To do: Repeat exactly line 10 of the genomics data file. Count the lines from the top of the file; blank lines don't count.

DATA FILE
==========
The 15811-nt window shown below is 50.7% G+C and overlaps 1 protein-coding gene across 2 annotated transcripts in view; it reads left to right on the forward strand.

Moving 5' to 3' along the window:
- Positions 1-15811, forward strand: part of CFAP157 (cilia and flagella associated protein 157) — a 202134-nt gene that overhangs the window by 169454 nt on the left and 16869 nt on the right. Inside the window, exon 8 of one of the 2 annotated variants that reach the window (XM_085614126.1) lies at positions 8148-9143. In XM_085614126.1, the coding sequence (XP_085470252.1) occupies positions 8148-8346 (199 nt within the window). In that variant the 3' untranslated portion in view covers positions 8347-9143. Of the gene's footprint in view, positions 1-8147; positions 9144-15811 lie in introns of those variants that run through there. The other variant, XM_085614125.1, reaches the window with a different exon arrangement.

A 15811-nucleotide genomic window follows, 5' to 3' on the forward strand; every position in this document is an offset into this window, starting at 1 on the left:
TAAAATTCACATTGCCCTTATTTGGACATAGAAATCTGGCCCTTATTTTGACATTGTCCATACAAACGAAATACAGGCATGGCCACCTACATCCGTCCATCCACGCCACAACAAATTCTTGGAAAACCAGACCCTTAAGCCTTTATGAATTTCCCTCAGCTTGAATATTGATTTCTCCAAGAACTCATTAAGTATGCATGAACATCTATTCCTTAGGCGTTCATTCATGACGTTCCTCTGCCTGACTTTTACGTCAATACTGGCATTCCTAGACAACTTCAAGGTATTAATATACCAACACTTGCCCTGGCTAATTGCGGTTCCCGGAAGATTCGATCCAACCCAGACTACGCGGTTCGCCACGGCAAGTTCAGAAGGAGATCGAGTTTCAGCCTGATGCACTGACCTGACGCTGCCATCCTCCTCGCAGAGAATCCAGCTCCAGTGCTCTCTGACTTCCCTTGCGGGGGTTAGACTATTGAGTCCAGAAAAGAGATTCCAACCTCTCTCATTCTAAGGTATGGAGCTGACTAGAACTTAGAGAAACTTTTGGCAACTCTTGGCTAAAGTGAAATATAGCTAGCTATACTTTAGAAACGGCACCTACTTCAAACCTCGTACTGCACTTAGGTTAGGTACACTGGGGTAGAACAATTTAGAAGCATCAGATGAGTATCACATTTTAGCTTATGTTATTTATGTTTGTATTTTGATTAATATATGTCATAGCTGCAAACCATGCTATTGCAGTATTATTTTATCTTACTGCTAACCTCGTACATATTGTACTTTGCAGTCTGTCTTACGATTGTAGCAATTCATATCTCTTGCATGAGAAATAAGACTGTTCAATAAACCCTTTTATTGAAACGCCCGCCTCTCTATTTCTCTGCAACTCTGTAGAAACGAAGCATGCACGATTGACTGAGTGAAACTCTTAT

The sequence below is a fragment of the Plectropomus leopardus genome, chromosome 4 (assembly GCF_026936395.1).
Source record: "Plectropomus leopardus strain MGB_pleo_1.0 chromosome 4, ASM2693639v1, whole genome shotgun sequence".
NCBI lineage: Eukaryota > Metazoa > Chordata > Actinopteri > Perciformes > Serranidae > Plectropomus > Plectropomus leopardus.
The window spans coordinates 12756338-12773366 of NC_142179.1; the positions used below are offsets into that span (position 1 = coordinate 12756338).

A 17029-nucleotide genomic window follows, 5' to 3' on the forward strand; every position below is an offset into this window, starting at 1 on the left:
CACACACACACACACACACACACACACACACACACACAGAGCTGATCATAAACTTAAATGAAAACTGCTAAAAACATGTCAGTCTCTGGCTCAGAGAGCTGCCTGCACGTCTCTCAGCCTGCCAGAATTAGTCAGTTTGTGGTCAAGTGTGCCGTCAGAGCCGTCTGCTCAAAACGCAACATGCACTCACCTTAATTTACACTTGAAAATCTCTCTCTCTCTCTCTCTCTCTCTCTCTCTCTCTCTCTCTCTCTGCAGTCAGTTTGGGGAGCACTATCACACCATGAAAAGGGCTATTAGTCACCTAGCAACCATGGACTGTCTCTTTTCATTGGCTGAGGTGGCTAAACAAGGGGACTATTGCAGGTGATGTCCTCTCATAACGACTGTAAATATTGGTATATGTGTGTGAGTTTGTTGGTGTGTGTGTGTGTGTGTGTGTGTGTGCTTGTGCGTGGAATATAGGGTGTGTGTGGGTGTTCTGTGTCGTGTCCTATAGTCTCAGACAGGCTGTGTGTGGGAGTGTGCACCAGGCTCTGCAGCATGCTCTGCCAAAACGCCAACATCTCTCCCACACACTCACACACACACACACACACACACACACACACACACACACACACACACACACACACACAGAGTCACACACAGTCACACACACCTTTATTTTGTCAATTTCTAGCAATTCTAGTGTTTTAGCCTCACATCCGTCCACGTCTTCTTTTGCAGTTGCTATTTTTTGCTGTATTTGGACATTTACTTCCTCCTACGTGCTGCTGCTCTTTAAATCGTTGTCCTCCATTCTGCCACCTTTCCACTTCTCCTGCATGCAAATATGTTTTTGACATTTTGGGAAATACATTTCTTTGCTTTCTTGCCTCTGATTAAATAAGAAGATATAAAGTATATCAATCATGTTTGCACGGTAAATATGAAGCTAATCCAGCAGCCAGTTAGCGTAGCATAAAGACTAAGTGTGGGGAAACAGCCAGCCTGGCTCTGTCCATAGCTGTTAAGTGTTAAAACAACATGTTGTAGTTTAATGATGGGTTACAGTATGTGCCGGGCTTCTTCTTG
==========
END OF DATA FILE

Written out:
A 17029-nucleotide genomic window follows, 5' to 3' on the forward strand; every position below is an offset into this window, starting at 1 on the left: